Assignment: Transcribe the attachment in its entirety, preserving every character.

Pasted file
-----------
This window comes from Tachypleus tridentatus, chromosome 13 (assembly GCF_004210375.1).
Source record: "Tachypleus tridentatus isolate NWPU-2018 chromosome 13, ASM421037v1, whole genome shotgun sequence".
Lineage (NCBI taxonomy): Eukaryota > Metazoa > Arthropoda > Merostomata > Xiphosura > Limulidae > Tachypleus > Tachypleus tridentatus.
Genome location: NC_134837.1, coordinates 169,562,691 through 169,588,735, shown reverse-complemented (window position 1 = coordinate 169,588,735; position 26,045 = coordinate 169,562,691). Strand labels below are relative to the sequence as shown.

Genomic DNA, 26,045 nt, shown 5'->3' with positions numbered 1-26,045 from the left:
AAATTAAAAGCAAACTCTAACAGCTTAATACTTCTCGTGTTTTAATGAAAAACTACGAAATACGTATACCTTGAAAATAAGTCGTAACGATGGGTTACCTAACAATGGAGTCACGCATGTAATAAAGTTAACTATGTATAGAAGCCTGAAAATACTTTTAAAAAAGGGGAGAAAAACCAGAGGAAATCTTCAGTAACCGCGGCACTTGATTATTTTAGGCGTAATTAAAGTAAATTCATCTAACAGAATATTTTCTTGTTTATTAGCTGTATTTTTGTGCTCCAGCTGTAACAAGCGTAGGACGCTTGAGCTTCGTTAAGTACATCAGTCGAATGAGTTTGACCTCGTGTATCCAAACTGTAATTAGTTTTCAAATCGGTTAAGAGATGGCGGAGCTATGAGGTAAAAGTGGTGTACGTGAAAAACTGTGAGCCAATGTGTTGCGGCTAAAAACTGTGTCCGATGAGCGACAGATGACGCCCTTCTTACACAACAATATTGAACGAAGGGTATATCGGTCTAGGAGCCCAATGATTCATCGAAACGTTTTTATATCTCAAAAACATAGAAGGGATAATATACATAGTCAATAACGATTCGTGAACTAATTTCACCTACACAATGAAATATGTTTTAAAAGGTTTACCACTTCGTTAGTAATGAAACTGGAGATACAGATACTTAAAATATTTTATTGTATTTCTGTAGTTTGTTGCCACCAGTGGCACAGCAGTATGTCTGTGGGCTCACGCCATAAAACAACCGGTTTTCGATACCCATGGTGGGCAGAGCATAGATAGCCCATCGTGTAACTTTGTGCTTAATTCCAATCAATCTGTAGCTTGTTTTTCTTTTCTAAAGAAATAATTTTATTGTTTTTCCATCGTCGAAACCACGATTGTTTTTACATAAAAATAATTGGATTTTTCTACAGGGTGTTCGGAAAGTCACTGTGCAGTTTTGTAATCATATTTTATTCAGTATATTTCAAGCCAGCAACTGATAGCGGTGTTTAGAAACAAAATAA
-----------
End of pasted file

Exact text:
This window comes from Tachypleus tridentatus, chromosome 13 (assembly GCF_004210375.1).
Source record: "Tachypleus tridentatus isolate NWPU-2018 chromosome 13, ASM421037v1, whole genome shotgun sequence".
Lineage (NCBI taxonomy): Eukaryota > Metazoa > Arthropoda > Merostomata > Xiphosura > Limulidae > Tachypleus > Tachypleus tridentatus.
Genome location: NC_134837.1, coordinates 169,562,691 through 169,588,735, shown reverse-complemented (window position 1 = coordinate 169,588,735; position 26,045 = coordinate 169,562,691). Strand labels below are relative to the sequence as shown.

Genomic DNA, 26,045 nt, shown 5'->3' with positions numbered 1-26,045 from the left:
AAATTAAAAGCAAACTCTAACAGCTTAATACTTCTCGTGTTTTAATGAAAAACTACGAAATACGTATACCTTGAAAATAAGTCGTAACGATGGGTTACCTAACAATGGAGTCACGCATGTAATAAAGTTAACTATGTATAGAAGCCTGAAAATACTTTTAAAAAAGGGGAGAAAAACCAGAGGAAATCTTCAGTAACCGCGGCACTTGATTATTTTAGGCGTAATTAAAGTAAATTCATCTAACAGAATATTTTCTTGTTTATTAGCTGTATTTTTGTGCTCCAGCTGTAACAAGCGTAGGACGCTTGAGCTTCGTTAAGTACATCAGTCGAATGAGTTTGACCTCGTGTATCCAAACTGTAATTAGTTTTCAAATCGGTTAAGAGATGGCGGAGCTATGAGGTAAAAGTGGTGTACGTGAAAAACTGTGAGCCAATGTGTTGCGGCTAAAAACTGTGTCCGATGAGCGACAGATGACGCCCTTCTTACACAACAATATTGAACGAAGGGTATATCGGTCTAGGAGCCCAATGATTCATCGAAACGTTTTTATATCTCAAAAACATAGAAGGGATAATATACATAGTCAATAACGATTCGTGAACTAATTTCACCTACACAATGAAATATGTTTTAAAAGGTTTACCACTTCGTTAGTAATGAAACTGGAGATACAGATACTTAAAATATTTTATTGTATTTCTGTAGTTTGTTGCCACCAGTGGCACAGCAGTATGTCTGTGGGCTCACGCCATAAAACAACCGGTTTTCGATACCCATGGTGGGCAGAGCATAGATAGCCCATCGTGTAACTTTGTGCTTAATTCCAATCAATCTGTAGCTTGTTTTTCTTTTCTAAAGAAATAATTTTATTGTTTTTCCATCGTCGAAACCACGATTGTTTTTACATAAAAATAATTGGATTTTTCTACAGGGTGTTCGGAAAGTCACTGTGCAGTTTTGTAATCATATTTTATTCAGTATATTTCAAGCCAGCAACTGATAGCGGTGTTTAGAAACAAAATAA